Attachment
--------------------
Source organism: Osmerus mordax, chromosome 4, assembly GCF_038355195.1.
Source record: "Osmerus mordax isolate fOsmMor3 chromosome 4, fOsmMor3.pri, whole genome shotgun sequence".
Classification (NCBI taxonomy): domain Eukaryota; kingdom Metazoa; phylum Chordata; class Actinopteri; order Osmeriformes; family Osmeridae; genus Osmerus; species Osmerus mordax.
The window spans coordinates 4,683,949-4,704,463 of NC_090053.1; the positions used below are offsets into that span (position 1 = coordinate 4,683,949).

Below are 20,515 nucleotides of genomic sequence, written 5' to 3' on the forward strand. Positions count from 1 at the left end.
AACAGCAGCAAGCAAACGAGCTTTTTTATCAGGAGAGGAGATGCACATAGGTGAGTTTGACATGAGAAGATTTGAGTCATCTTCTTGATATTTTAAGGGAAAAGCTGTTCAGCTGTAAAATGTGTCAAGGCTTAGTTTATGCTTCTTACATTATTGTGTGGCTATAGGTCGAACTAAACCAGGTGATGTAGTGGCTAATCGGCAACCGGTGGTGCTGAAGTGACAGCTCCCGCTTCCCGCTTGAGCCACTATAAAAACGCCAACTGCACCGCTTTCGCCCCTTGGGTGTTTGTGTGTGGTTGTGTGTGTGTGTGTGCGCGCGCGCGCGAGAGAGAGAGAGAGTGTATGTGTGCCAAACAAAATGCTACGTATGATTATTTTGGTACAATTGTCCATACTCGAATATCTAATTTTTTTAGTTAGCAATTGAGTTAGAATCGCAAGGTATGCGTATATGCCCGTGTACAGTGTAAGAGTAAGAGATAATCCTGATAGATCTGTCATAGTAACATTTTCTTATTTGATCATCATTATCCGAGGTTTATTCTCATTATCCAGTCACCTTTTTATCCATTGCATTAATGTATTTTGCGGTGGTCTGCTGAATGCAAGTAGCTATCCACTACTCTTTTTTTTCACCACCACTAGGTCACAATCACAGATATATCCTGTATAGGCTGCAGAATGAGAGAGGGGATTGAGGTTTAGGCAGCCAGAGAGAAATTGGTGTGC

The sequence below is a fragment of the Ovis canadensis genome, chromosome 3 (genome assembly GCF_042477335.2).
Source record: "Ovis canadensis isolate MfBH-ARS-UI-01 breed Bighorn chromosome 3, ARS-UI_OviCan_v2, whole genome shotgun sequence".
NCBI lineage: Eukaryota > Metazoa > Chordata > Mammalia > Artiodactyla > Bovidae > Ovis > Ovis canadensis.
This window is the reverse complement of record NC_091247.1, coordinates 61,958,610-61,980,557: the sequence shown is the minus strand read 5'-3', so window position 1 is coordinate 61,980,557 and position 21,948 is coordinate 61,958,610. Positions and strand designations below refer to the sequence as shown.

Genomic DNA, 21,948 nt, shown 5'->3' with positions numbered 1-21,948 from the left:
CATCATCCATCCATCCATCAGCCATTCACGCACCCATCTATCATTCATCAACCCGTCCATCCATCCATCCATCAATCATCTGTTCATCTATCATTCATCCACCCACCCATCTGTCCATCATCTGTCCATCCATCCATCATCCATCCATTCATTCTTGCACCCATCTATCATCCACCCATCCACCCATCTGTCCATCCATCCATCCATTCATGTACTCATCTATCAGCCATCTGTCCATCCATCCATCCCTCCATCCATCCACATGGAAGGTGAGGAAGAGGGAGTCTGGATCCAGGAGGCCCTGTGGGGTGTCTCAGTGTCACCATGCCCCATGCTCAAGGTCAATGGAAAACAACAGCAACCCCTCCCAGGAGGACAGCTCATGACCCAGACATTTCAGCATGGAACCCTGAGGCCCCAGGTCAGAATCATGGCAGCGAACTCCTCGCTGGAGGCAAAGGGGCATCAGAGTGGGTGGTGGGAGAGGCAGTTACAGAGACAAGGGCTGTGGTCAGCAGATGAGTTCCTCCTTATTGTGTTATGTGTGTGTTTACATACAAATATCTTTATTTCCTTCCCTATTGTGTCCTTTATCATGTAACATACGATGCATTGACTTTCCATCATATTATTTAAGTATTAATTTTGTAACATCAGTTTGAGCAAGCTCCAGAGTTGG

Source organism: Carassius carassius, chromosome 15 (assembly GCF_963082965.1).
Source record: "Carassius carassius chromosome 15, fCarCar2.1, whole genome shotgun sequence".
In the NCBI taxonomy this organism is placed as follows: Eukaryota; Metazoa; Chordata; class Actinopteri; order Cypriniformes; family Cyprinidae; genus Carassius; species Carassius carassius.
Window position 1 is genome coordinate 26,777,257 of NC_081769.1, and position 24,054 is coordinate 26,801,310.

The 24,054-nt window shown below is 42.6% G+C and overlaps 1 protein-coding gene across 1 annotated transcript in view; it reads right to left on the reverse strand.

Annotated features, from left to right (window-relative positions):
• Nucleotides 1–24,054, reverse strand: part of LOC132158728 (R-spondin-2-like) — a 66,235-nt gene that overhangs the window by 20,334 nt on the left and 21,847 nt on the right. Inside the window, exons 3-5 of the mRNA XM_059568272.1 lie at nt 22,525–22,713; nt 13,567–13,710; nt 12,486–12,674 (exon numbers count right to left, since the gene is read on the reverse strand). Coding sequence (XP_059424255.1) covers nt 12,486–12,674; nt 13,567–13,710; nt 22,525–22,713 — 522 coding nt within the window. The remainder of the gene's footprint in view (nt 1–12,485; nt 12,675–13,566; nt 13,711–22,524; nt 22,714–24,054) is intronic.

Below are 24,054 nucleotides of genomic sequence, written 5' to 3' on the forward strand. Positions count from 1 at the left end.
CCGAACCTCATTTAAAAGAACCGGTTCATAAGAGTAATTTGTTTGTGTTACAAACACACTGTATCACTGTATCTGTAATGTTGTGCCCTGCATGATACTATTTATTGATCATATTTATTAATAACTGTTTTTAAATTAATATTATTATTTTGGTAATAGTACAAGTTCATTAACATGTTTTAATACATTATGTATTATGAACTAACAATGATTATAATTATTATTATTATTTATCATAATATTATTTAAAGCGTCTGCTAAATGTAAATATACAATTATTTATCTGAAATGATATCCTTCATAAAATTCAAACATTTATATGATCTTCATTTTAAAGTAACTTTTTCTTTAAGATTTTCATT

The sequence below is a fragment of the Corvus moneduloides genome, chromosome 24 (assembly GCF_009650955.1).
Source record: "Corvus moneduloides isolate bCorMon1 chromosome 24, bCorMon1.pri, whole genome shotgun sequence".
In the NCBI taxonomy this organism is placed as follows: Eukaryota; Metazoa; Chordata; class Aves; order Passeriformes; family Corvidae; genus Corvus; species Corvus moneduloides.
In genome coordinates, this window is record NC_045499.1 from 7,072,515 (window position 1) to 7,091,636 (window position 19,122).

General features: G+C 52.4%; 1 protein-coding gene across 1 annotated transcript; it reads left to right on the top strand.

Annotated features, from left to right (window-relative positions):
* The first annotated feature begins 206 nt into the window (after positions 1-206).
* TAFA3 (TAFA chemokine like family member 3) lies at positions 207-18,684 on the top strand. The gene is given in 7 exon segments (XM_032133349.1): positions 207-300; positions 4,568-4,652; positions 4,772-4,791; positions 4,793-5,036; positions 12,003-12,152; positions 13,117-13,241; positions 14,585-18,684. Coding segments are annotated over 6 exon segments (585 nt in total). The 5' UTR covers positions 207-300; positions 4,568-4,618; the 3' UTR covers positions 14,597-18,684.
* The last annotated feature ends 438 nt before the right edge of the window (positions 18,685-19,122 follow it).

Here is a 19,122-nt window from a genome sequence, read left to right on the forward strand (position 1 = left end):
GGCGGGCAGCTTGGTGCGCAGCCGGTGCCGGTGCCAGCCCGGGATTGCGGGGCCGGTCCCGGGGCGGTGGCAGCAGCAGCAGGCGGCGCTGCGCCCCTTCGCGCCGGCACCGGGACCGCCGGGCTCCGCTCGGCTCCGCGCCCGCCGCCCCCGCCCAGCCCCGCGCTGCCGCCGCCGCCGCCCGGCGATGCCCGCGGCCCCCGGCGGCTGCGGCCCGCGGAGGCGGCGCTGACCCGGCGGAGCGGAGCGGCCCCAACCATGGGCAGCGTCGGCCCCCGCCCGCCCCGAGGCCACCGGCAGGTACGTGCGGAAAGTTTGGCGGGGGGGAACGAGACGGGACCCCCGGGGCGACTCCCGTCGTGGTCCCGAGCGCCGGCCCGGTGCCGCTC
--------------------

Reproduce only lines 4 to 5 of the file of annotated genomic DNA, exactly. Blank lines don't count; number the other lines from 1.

The window spans coordinates 4,683,949-4,704,463 of NC_090053.1; the positions used below are offsets into that span (position 1 = coordinate 4,683,949).

Below are 20,515 nucleotides of genomic sequence, written 5' to 3' on the forward strand. Positions count from 1 at the left end.